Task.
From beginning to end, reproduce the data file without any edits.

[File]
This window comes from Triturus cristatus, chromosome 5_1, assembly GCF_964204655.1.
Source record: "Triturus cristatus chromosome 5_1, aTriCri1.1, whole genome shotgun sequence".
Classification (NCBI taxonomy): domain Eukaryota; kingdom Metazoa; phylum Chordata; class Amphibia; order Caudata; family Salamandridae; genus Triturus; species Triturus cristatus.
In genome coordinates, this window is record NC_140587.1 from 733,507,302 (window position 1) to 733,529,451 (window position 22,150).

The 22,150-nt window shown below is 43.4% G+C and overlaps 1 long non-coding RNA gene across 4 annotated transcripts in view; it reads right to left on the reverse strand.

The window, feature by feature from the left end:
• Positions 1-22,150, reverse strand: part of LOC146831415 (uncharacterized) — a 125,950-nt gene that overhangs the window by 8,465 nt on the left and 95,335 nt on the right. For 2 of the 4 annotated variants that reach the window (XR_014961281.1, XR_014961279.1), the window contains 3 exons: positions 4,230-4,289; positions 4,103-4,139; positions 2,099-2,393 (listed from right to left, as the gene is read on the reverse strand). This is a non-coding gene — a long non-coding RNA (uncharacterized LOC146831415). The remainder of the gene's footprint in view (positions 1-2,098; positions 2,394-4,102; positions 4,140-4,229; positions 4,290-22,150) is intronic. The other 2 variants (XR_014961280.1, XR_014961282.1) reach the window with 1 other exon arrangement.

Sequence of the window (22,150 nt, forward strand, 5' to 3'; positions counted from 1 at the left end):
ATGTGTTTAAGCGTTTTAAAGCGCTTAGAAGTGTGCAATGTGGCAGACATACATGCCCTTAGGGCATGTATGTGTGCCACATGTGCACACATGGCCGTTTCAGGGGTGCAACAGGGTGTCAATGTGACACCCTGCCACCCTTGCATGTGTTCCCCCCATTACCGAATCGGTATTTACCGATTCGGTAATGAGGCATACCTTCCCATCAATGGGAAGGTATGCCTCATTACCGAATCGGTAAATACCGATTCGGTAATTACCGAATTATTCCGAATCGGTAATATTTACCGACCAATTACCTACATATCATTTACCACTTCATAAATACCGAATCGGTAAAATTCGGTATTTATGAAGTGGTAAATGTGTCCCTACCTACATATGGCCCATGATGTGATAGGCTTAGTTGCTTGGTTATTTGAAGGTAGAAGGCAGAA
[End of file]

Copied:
This window comes from Triturus cristatus, chromosome 5_1, assembly GCF_964204655.1.
Source record: "Triturus cristatus chromosome 5_1, aTriCri1.1, whole genome shotgun sequence".
Classification (NCBI taxonomy): domain Eukaryota; kingdom Metazoa; phylum Chordata; class Amphibia; order Caudata; family Salamandridae; genus Triturus; species Triturus cristatus.
In genome coordinates, this window is record NC_140587.1 from 733,507,302 (window position 1) to 733,529,451 (window position 22,150).

The 22,150-nt window shown below is 43.4% G+C and overlaps 1 long non-coding RNA gene across 4 annotated transcripts in view; it reads right to left on the reverse strand.

The window, feature by feature from the left end:
• Positions 1-22,150, reverse strand: part of LOC146831415 (uncharacterized) — a 125,950-nt gene that overhangs the window by 8,465 nt on the left and 95,335 nt on the right. For 2 of the 4 annotated variants that reach the window (XR_014961281.1, XR_014961279.1), the window contains 3 exons: positions 4,230-4,289; positions 4,103-4,139; positions 2,099-2,393 (listed from right to left, as the gene is read on the reverse strand). This is a non-coding gene — a long non-coding RNA (uncharacterized LOC146831415). The remainder of the gene's footprint in view (positions 1-2,098; positions 2,394-4,102; positions 4,140-4,229; positions 4,290-22,150) is intronic. The other 2 variants (XR_014961280.1, XR_014961282.1) reach the window with 1 other exon arrangement.

Sequence of the window (22,150 nt, forward strand, 5' to 3'; positions counted from 1 at the left end):
ATGTGTTTAAGCGTTTTAAAGCGCTTAGAAGTGTGCAATGTGGCAGACATACATGCCCTTAGGGCATGTATGTGTGCCACATGTGCACACATGGCCGTTTCAGGGGTGCAACAGGGTGTCAATGTGACACCCTGCCACCCTTGCATGTGTTCCCCCCATTACCGAATCGGTATTTACCGATTCGGTAATGAGGCATACCTTCCCATCAATGGGAAGGTATGCCTCATTACCGAATCGGTAAATACCGATTCGGTAATTACCGAATTATTCCGAATCGGTAATATTTACCGACCAATTACCTACATATCATTTACCACTTCATAAATACCGAATCGGTAAAATTCGGTATTTATGAAGTGGTAAATGTGTCCCTACCTACATATGGCCCATGATGTGATAGGCTTAGTTGCTTGGTTATTTGAAGGTAGAAGGCAGAA